Nepali Times
Here And There
Inspiration on ice


LEH, Ladakh-Once long ago, starvation and boredom were the hallmarks of winter in this remote, altitudinous place. A bad barley crop in summer meant that hunger stalked the cold months. The long, frigid nights drove people to bed early, after much chhang and raksi. The days were to be endured, women's fingers freezing in the still open streams as they washed cloths, warmed up later preparing food. Men headed for the boozer.

Now Ladakh is a model of how to cope with the cold. For centuries, the winters have been the time for festivals. Before Buddhism, people languished in idleness. Afterward, they celebrated and partied and worshipped in a warming frenzy of faith and alcohol. As for food, the lowly potato has transformed life here in untold ways. No longer is roasted barley flour-the tsampa so beloved by Sherpas and Tibetans-a winter staple. Countless potato dishes grace the groaning boards of Ladakhi kitchens. For those who can afford it, theoretically daily flights from Delhi and elsewhere enliven the culinary experience with imports from the rest of the country. And then there's ice hockey.

That's right, ice hockey. The Canadians amongst you will nod knowingly at the allure of this antidote for freezing boredom, but the rest will need some explanation. Leh, the capital of Ladakh, is also the centre of Indian ice hockey. What better place for the beautiful game played on skates and frozen water than a high altitude desert region where the temperature rarely rises above 0 degrees Celsius between November and March. Invented in Canada-probably by British soldiers driven mad by the cold months-the game has spread to the chilly bits of Europe, Russia, Japan and even to warm places like Kuala Lumpur. And now India. The third annual National Ice Hockey Championships of India have just ended and it doesn't matter who won. In Leh, a good time was had by all.

I travelled on one of those theoretical flights (cancelled twice, made it just in time for the first game last Saturday) with a team of Canadians from Delhi. Two token Americans were also grudgingly allowed to join the squad, so long as they could endure the communal abuse and frequent jokes about George W hurled their way. They bore the burden well, perhaps because neither thought highly of President Bush and both were hockey players for America's northern reaches along the Canadian border. Almost Canadian, they were assured more than once. Ladakh pulled out all the stops to welcome the men from where the game began. Ladakhi hospitality and warmth were already legendary, but the shock of stepping off a flight from Delhi into minus 16 degrees-the spectacular scenery notwithstanding-took a lot of overcoming. The Ladakhis succeeded.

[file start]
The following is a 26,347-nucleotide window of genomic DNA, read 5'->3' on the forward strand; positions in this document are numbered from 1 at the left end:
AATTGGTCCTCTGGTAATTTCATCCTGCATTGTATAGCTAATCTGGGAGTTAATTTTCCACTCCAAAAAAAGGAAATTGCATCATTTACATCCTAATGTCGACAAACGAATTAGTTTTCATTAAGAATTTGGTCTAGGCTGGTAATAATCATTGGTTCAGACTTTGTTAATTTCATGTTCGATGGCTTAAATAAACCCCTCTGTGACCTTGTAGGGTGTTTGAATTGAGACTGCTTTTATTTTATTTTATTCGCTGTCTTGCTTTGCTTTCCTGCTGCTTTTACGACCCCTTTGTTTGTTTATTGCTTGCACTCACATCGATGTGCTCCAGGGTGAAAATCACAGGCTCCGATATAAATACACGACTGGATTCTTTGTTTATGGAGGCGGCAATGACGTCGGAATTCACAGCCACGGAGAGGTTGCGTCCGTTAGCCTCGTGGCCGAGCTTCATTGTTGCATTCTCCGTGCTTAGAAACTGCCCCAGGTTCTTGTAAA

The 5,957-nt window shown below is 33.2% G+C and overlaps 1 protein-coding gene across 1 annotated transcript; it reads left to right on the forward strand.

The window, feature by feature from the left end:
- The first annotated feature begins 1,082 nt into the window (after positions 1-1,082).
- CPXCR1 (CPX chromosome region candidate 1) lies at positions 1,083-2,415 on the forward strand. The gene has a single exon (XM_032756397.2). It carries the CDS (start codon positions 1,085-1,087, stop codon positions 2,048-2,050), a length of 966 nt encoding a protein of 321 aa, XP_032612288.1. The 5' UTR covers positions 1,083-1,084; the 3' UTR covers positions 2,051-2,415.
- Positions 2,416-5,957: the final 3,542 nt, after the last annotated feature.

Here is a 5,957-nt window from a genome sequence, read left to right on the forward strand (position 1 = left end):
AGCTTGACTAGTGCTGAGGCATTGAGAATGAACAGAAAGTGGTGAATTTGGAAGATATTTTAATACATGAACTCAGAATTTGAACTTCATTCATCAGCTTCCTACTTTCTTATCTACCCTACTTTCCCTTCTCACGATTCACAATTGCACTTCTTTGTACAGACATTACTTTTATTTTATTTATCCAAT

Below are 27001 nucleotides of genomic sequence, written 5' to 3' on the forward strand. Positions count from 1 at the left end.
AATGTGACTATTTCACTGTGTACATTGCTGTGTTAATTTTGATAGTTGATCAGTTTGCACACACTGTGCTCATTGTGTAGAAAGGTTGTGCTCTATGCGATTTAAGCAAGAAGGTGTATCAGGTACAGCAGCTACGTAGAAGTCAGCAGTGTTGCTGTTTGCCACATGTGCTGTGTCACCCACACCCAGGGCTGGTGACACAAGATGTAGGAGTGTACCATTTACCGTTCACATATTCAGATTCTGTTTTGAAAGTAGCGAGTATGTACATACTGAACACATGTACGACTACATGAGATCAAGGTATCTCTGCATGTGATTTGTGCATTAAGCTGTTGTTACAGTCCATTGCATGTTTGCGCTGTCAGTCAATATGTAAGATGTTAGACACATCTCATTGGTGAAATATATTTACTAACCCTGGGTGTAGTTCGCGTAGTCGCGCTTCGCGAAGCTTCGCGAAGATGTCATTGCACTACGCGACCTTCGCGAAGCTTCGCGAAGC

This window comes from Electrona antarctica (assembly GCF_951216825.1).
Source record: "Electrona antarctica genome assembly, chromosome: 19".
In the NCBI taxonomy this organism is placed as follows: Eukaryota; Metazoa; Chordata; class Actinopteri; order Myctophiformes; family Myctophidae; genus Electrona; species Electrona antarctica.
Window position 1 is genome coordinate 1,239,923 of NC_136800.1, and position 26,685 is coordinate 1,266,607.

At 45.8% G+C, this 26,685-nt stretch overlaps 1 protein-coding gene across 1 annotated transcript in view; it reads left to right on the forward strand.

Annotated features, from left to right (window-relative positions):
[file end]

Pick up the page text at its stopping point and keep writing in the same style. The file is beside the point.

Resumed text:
They also exacted their price. After tea and biscuits, the Canadians took to the ice of a frozen pond in the centre of Leh to play their first friendly game against a local squad. With an average age of around 40, and newly arrived from 250 metres above sea level to around 3,500, the North Americans were at somewhat of a disadvantage. But Ladakhis have played this game for just two years, whereas it's in the visitors' blood. Despite some huffing and puffing, the Canadians won. And each game brought roars of approval from a crowd that slowly built to 6,000 by the final day of the tournament. There were serious matches between local teams, and in the intervals everyone cheered on the Canadians, laughing if they fell and exclaiming at the innate prowess of unfit, ageing hockey players who'd known the game since childhood. "An inspiration," one man told me. "Great fun to watch and next year, we'll beat them," said the coach of the eventual champions, the Ladakh Scouts regiment of the Indian Army. But all that really mattered was the camaraderie, the fun and the constructive whiling away of wintry days that might otherwise be spent in boredom and bars. Between festivals, wintry Ladakh still has time on its hands.

It's an inspiration to see how sport-played for fun, not profit or national pride-can inspire such warmth and humanity. Now, if only we could build ice skating rinks in Namche or Jomsom. I know a team that's ready, willing and raring to come.

(11 JAN 2013 - 17 JAN 2013)